[CrossRef]
  8. S. Collin, F. Pardo, R. Teissier, and J.-L. Pelouard, �??Horizontal and vertical surface resonances in transmission metallic gratings,�?? J. Opt. A:Pure Appl. Opt. 4, S154 (2002).
    [CrossRef]
  9. L. Li, �??New formulation of the Fourier modal method for corssed surface-relief gratings,�?? J. Opt. Soc. Am. A 11, 2758-2767 (1997).
    [CrossRef]
  10. E. Popov, M. Nevière, S. Enoch, and R. Reinisch, �??Theory of light transmission through subwavelength periodic hole arrays,�?? Phys. Rev. B 62, 16100 (2000).
    [CrossRef]
  11. F. I. Baida and D. Van Labeke, �??Light transmission by subwavelength annular aperture arrays in metallic films,�?? Opt. Commun. 209, 17-22 (2002).
    [CrossRef]
  12. G. Granet and J. P. Plumey, �??Parametric formulation of the Fourier modal method for crossed surface-relief gratings,�?? J. Opt. A: Pure Appl. Opt. 4, S145 (2002).
    [CrossRef]

Appl. Phys. Lett. (1)

M. M. J. Treacy, �??Dynamical diffraction in metallic optical gratings,�?? Appl. Phys. Lett. 75, 606 (1999).
[CrossRef]

J. Opt. A:Pure Appl. Opt. (1)

S. Collin, F. Pardo, R. Teissier, and J.-L. Pelouard, �??Horizontal and vertical surface resonances in transmission metallic gratings,�?? J. Opt. A:Pure Appl. Opt. 4, S154 (2002).
[CrossRef]

J. Opt. Soc. Am. A (1)

L. Li, �??New formulation of the Fourier modal method for corssed surface-relief gratings,�?? J. Opt. Soc. Am. A 11, 2758-2767 (1997).
[CrossRef]

Nature (1)

T. W. Ebbesen, H. J. Lezec, H. F. Ghaemi, T. Thio, and P. A. Wolf, �??Extraordinary optical transmission through sub-wavelength hole arrays,�?? Nature 391, 667 (1998).
[CrossRef]

Opt. Commun. (2)

F. I. Baida and D. Van Labeke, �??Light transmission by subwavelength annular aperture arrays in metallic films,�?? Opt. Commun. 209, 17-22 (2002).
[CrossRef]

S. Astilean, P. Lalanne, and M. Palamaru, �??Light transmission through metallic channels much smaller than the wavelength,�?? Opt. Commun. 175, 265 (2000).
[CrossRef]

Phys. Rev. B (2)

E. Popov, M. Nevière, S. Enoch, and R. Reinisch, �??Theory of light transmission through subwavelength periodic hole arrays,�?? Phys. Rev. B 62, 16100 (2000).
[CrossRef]

M. M. J. Treacy, �??Dynamical diffraction explanation of the anomalous transmission of light through metallic gratings,�?? Phys. Rev. B 66, 195105 (2002).
[CrossRef]

Phys. Rev. Lett. (3)

J. A. Porto, F. J. Garcia-Vidal, and J. B. Pendry, �??Transmission resonances on metallic gratings with very narrow slits,�?? Phys. Rev. Lett. 83, 2845 (1999).
[CrossRef]

L. Martin-Moreno, F. J. Garcia-Vidal, H. J. Lezec, K. M. Pellerin, T. Thio, J. B. Pendry, and T.W. Ebbesen, �??Theory of extraordinary optical transmission through subwavelength hole arrays,�?? Phys. Rev. Lett. 86, 114 (2001).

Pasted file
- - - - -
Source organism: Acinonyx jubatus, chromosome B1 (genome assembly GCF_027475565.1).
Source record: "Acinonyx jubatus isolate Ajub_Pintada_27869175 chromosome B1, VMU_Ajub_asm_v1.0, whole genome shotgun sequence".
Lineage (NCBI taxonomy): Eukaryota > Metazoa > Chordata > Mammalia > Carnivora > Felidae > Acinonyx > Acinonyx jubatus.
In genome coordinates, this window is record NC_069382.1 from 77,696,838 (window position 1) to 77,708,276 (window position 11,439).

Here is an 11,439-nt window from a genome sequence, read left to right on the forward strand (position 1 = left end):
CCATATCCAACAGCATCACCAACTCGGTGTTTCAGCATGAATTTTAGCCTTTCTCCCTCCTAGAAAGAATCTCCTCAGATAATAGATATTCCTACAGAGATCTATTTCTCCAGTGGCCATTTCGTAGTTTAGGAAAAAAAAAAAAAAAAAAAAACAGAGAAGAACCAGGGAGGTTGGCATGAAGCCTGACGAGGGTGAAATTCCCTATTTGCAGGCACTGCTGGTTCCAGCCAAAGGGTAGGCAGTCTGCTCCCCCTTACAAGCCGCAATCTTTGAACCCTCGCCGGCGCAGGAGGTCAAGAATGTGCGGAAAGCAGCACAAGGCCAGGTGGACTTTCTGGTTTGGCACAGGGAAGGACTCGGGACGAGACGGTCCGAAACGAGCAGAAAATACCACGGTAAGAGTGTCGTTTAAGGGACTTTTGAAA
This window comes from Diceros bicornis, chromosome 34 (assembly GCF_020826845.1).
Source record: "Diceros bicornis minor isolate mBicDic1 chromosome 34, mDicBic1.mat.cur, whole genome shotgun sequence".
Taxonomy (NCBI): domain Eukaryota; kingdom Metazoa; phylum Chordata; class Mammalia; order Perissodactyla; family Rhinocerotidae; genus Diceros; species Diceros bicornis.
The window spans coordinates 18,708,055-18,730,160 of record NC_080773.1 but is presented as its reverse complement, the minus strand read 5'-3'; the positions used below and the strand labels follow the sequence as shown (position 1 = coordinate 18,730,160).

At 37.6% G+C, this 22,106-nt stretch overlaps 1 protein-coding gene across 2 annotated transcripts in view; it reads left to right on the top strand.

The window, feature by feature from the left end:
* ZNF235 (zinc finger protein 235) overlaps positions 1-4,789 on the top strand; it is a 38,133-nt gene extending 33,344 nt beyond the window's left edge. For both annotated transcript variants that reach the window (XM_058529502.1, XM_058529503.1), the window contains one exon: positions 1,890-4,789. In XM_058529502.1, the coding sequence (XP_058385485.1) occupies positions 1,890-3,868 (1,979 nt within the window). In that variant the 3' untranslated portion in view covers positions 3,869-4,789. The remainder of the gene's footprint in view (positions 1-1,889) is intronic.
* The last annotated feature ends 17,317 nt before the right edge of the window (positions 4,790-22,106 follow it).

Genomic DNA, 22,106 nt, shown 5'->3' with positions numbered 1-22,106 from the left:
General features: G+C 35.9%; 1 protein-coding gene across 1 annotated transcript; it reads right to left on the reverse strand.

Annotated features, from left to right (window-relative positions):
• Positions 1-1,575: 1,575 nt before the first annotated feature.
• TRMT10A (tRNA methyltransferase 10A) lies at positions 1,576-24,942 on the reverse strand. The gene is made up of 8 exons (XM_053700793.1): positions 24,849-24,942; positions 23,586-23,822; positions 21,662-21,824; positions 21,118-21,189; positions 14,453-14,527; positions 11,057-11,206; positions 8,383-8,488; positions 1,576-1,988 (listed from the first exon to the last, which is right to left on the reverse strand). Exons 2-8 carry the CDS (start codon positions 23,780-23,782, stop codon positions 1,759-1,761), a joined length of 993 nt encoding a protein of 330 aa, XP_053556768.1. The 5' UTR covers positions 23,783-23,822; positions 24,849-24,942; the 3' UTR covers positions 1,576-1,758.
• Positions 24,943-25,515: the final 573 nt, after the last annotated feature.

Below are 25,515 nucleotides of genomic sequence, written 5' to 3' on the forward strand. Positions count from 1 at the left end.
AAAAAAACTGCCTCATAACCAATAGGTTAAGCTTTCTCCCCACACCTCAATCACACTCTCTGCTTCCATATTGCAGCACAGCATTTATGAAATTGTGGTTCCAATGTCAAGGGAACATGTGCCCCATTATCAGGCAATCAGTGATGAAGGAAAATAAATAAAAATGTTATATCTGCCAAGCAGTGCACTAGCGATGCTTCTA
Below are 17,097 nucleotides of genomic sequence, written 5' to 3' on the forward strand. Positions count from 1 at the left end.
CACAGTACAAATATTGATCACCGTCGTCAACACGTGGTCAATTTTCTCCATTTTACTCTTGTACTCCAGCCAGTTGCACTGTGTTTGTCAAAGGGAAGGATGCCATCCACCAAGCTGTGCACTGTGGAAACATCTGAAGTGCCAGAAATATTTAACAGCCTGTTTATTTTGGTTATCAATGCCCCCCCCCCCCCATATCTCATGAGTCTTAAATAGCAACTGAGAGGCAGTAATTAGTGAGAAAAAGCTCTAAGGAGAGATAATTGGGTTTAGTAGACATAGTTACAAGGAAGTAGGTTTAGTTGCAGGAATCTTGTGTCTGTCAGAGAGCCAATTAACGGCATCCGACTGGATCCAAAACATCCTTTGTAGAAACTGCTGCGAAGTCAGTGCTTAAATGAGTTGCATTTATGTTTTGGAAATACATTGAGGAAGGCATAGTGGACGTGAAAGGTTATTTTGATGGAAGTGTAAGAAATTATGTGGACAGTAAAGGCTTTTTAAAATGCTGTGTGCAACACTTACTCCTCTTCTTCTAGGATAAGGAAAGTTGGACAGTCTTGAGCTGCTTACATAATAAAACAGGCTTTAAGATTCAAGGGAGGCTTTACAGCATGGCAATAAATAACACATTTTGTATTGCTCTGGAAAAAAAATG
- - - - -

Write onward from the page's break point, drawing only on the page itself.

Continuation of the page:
[CrossRef]

Q. Cao and P. Lalanne, �??Negative role of surface plasmons in the transmission of metallic gratings with very narrow slits,�?? Phys. Rev. Lett. 88, 057403 (2002).
[CrossRef] [PubMed]

Other (1)

G. Granet and J. P. Plumey, �??Parametric formulation of the Fourier modal method for crossed surface-relief gratings,�?? J. Opt. A: Pure Appl. Opt. 4, S145 (2002).
[CrossRef]

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Figures (9)

Fig. 1.
Fig. 1.

Coaxial square aperture in a metallic film.

Fig. 2.
Fig. 2.

Transmission of a square coaxial aperture calculated with the FDTD (blue curve) and the Fourier modal method (red curve).

Fig. 3.
Fig. 3.

Dispersion curves of the first mode. Blue curve, real part; red curve, imaginary part. The presence of dips is probably due to the right angle corners.

Fig. 4.
Fig. 4.

Dispersion curves of the second mode. Blue curve, real part; red curve, imaginary part.

Fig. 5.
Fig. 5.

Modulus of the transverse electric field of the first guided mode.

Fig. 6.
Fig. 6.

Modulus of the transverse electric field of the second guided mode.

Fig. 7.
Fig. 7.

Twenty-first modal amplitude coefficients inside the coaxial on the upper face. The red bar corresponds to an attenuated guided wave.

Fig. 8.
Fig. 8.

Twenty-first modal amplitude coefficients inside the coaxial on the lower face. The red bar corresponds to an attenuated guided wave.

Fig. 9.
Fig. 9.

The ten first complex propagating constants associated to the ten first modes that are exited on the upper face inside the coaxial waveguide. The red one corresponds to an attenuated guide wave; its value is γ=1.39—0.006i.